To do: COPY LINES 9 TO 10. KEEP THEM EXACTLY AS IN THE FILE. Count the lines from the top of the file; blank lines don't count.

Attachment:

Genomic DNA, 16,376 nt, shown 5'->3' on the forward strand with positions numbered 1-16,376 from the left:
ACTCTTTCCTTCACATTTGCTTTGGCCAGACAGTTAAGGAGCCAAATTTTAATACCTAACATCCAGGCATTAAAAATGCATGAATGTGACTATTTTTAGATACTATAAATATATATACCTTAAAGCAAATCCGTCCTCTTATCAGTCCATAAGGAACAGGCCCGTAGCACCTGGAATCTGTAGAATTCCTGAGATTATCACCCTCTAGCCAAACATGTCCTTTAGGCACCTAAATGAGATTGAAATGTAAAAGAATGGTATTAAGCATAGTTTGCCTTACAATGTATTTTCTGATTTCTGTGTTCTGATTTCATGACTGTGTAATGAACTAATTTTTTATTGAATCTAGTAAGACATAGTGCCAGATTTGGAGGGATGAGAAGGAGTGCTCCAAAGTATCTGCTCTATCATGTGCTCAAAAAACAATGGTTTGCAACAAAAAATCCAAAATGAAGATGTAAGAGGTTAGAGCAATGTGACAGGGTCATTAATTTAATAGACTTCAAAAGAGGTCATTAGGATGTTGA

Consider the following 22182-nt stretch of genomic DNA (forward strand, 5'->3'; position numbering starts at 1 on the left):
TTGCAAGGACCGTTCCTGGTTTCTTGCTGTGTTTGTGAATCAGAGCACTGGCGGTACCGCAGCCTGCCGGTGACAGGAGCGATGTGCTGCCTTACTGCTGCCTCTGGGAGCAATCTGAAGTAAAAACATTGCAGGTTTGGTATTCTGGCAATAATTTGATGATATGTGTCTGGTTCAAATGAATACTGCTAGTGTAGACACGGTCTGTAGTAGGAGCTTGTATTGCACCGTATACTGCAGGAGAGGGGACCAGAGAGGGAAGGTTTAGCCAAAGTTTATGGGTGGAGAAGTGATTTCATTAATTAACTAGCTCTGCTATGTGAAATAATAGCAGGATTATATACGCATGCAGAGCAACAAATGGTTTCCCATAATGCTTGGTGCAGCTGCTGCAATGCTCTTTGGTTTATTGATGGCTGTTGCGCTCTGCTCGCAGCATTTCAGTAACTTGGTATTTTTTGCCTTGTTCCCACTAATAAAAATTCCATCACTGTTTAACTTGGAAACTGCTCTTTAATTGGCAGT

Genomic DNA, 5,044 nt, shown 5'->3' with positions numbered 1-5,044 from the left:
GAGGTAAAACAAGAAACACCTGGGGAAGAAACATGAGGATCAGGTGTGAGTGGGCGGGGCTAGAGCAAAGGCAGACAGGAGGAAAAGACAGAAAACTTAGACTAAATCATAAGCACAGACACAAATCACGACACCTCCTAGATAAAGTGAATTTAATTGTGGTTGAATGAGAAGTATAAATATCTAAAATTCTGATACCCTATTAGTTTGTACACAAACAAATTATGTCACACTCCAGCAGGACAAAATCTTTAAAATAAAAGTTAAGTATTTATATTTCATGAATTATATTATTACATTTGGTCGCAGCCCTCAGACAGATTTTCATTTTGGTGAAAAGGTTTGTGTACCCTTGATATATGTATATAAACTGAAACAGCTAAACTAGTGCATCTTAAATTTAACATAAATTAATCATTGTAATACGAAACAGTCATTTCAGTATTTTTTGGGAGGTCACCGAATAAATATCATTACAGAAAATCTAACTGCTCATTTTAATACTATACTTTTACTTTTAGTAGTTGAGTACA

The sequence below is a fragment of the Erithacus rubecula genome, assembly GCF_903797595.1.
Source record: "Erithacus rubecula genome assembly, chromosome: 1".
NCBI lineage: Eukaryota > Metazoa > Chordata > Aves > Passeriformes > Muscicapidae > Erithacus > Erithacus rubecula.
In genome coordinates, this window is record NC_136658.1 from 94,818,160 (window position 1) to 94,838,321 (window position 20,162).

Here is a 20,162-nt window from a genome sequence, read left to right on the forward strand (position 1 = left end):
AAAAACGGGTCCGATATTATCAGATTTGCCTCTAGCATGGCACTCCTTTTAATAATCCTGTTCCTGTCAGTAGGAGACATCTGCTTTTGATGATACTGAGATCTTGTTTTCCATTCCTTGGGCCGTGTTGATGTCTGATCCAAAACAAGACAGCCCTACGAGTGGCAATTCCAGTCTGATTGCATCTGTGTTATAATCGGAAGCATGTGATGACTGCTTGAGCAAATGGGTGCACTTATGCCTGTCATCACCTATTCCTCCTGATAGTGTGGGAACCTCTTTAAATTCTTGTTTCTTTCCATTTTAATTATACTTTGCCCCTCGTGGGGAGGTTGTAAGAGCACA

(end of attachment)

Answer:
NCBI lineage: Eukaryota > Metazoa > Chordata > Aves > Passeriformes > Muscicapidae > Erithacus > Erithacus rubecula.
In genome coordinates, this window is record NC_136658.1 from 94,818,160 (window position 1) to 94,838,321 (window position 20,162).